The City of London Police arrested a Sage employee on Wednesday on suspicion of fraud.
Police arrested the 32-year old woman at Heathrow airport on Wednesday, almost a week after the company reported a data breach could have affected as many as 300 UK companies.
“The woman was arrested in connection with an alleged fraud against the company Sage. She has since been bailed,” the City of London Police said on Thursday.
Last week Sage warned customers that someone had gained unauthorised access to customer data using an internal login, though it was not clear whether the breach was carried out by employee or an outsider using employee login details.
The breach may have exposed personal and financial information on employees from firms affected.
“We continue to work closely with the authorities to investigate the situation,” Sage said after the arrest.
Sage has several million customers around the world, including Australia, and is a major software supplier to UK businesses. The company said the incident does not affect any customers outside of the UK.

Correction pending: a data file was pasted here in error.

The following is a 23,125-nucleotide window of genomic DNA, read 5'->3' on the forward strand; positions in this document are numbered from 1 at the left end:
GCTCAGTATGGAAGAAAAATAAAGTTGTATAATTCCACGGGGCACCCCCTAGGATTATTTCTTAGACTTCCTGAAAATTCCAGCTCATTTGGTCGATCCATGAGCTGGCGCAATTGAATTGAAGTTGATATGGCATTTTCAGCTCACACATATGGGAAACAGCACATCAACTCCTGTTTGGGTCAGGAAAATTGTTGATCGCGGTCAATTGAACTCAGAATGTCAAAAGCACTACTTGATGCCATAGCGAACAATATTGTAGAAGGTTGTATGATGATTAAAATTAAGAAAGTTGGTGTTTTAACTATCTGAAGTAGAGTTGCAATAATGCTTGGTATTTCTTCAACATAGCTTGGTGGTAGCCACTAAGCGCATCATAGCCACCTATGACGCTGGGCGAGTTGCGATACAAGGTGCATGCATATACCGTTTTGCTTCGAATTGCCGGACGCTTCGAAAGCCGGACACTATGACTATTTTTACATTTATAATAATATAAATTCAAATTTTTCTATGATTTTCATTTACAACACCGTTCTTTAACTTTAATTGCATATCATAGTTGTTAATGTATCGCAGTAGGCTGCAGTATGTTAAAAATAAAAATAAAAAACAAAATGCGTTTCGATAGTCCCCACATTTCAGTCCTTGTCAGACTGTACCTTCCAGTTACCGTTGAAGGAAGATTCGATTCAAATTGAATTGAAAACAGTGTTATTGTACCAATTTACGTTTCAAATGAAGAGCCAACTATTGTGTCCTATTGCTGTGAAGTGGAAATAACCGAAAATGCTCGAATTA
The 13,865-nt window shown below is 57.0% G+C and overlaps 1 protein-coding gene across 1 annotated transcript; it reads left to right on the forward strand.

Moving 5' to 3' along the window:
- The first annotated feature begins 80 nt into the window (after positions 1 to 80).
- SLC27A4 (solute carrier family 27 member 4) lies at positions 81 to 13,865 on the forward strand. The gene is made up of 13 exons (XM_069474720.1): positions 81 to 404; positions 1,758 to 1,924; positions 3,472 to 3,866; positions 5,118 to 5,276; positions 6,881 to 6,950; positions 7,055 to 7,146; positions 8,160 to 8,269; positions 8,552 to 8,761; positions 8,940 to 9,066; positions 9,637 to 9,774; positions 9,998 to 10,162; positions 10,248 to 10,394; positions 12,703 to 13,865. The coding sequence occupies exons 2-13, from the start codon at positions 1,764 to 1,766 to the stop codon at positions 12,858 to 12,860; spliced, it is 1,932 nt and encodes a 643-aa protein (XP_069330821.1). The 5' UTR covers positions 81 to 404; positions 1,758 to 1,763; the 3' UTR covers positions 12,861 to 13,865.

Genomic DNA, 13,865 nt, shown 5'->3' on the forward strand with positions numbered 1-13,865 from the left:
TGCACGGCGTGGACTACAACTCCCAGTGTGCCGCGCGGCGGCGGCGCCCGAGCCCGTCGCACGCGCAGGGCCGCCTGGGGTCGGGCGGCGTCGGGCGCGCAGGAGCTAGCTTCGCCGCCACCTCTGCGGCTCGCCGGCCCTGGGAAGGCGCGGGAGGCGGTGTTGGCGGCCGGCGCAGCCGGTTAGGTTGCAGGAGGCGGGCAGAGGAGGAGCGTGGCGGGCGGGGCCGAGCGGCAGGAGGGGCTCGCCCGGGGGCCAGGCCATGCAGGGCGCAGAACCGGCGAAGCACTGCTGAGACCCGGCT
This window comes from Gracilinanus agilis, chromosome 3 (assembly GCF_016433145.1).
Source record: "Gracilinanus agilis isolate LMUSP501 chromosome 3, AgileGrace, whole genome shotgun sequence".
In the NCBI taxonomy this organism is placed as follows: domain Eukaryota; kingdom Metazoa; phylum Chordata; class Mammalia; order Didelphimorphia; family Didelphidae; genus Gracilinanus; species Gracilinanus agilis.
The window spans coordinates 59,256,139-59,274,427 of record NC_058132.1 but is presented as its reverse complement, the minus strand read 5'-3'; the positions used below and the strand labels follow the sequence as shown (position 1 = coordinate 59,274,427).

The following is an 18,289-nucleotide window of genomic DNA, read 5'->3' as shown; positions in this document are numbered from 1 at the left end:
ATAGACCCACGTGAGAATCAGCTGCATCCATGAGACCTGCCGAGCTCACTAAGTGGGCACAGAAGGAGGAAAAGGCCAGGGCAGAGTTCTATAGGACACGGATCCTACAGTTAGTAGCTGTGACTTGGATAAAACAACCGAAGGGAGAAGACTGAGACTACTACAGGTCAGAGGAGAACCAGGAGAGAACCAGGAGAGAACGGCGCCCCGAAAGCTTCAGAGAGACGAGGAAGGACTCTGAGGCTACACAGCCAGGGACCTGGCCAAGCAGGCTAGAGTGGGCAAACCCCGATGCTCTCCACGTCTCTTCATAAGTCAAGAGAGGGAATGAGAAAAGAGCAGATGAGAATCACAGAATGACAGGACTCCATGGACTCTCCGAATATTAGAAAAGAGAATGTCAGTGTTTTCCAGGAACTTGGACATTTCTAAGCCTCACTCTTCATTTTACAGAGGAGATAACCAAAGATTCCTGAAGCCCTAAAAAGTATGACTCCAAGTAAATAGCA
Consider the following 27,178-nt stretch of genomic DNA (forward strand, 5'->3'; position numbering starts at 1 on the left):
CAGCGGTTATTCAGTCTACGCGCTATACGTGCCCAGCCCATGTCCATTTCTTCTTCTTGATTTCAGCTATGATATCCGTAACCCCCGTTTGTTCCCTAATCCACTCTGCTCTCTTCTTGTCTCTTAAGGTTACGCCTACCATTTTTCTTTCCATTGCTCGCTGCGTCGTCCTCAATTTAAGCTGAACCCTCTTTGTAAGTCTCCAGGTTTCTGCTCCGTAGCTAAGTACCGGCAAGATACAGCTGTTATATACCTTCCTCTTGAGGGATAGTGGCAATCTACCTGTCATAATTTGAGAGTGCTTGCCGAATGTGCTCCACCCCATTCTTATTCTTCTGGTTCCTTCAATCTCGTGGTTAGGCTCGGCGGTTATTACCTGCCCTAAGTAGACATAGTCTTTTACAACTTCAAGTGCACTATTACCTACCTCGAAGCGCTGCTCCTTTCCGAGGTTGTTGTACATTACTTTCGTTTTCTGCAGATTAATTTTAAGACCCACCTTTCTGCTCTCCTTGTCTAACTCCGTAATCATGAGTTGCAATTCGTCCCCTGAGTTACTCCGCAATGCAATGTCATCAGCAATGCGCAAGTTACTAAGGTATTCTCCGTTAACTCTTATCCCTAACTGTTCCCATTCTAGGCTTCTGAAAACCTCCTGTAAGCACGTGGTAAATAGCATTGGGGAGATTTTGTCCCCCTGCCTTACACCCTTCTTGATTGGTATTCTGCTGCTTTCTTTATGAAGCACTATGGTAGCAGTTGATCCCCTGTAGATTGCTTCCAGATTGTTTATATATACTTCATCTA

Insider threats are not new to the enterprise, however detection based on deviations from the normal employee behaviour is tricky, in part due to the breadth of possible motivations.
The UK’s Centre for the Protection of National Infrastructure’s (CNPI) analysis of 120 UK-based insider cases between 2007 and 2012 found that 82 percent of incidents were carried out by males, and 18 percent by females. Nearly all perpetrators were permanent staff, while 60 percent of cases involved staff who had worked for the organisation for under five years.
CNPI's study identified financial gain as the leading top motivation for insider jobs, followed by ideology, desire for recognition, loyalties to entities outside the organisation. Just six percent were motivated revenge, though CNPI noted that malicious insiders often cited multiple motivations.
Verizon noted in its 2016 data breach report that inside jobs took the longest of all classes of breach to detect. Insiders most commonly abused privileged access to gain information for unsanctioned uses. Previous years’ reports have found that most insider threats used the local area network to inappropriately access data.